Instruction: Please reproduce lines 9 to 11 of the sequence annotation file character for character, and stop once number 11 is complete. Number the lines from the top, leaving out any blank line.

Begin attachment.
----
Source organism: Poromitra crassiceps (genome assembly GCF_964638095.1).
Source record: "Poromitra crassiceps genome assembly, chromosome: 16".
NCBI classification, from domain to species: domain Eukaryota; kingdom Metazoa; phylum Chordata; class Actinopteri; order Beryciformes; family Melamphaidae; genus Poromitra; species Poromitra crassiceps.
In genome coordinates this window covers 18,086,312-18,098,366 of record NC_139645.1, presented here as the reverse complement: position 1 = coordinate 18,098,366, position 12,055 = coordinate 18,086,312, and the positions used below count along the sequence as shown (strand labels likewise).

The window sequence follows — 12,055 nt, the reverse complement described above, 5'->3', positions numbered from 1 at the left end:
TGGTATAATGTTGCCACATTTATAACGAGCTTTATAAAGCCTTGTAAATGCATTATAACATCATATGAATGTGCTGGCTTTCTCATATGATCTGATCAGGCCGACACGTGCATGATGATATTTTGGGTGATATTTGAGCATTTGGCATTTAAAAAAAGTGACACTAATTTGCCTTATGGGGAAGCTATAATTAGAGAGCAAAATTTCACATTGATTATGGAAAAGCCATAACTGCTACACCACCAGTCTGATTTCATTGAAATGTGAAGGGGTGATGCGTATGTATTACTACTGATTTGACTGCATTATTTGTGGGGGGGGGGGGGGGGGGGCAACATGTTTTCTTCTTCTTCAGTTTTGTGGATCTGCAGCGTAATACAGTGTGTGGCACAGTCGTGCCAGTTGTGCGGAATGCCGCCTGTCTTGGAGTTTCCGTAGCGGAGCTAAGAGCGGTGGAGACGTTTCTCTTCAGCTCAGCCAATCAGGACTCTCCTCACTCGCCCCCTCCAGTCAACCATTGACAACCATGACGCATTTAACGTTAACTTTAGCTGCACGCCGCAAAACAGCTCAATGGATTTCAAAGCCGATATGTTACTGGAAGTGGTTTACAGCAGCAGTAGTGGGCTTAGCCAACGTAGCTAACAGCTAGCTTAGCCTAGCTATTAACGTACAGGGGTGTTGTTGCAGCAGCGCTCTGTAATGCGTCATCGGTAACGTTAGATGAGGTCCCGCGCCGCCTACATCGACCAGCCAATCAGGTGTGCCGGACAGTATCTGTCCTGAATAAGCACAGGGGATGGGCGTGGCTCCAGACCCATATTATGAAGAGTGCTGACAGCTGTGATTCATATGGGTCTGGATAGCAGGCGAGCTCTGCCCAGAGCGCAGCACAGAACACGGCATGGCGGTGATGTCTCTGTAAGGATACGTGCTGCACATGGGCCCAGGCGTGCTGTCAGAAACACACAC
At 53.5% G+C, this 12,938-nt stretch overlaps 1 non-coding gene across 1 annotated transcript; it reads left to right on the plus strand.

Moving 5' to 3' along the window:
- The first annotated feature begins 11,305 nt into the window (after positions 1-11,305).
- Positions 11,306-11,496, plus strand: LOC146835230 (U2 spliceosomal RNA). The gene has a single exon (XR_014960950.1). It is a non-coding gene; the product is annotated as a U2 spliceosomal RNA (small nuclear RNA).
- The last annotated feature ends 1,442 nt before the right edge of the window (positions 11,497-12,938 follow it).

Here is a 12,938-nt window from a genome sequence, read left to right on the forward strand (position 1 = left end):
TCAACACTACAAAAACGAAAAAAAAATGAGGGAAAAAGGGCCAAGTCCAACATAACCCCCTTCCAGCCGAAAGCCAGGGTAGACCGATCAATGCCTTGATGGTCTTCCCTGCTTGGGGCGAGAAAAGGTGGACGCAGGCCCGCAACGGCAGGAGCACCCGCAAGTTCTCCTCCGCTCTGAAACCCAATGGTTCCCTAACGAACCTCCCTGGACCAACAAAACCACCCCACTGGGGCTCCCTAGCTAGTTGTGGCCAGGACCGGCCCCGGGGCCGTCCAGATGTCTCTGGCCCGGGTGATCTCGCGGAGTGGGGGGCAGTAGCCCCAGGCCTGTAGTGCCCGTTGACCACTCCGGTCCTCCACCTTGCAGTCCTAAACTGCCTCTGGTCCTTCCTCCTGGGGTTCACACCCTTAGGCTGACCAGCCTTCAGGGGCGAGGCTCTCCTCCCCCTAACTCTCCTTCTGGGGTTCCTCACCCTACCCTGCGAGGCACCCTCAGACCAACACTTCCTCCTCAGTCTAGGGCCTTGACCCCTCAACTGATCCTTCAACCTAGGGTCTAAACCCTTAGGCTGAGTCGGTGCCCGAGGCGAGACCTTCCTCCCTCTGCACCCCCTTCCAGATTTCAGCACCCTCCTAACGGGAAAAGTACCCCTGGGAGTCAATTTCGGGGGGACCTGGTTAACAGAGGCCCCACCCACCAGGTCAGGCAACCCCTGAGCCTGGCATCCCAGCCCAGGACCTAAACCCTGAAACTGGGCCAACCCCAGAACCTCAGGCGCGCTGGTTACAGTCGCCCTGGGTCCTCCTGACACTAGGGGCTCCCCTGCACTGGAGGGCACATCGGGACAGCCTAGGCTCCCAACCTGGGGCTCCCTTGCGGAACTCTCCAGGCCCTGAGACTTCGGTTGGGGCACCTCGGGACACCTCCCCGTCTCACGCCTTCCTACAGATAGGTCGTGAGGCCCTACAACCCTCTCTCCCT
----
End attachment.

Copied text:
- The first annotated feature begins 11,305 nt into the window (after positions 1-11,305).
- Positions 11,306-11,496, plus strand: LOC146835230 (U2 spliceosomal RNA). The gene has a single exon (XR_014960950.1). It is a non-coding gene; the product is annotated as a U2 spliceosomal RNA (small nuclear RNA).
- The last annotated feature ends 1,442 nt before the right edge of the window (positions 11,497-12,938 follow it).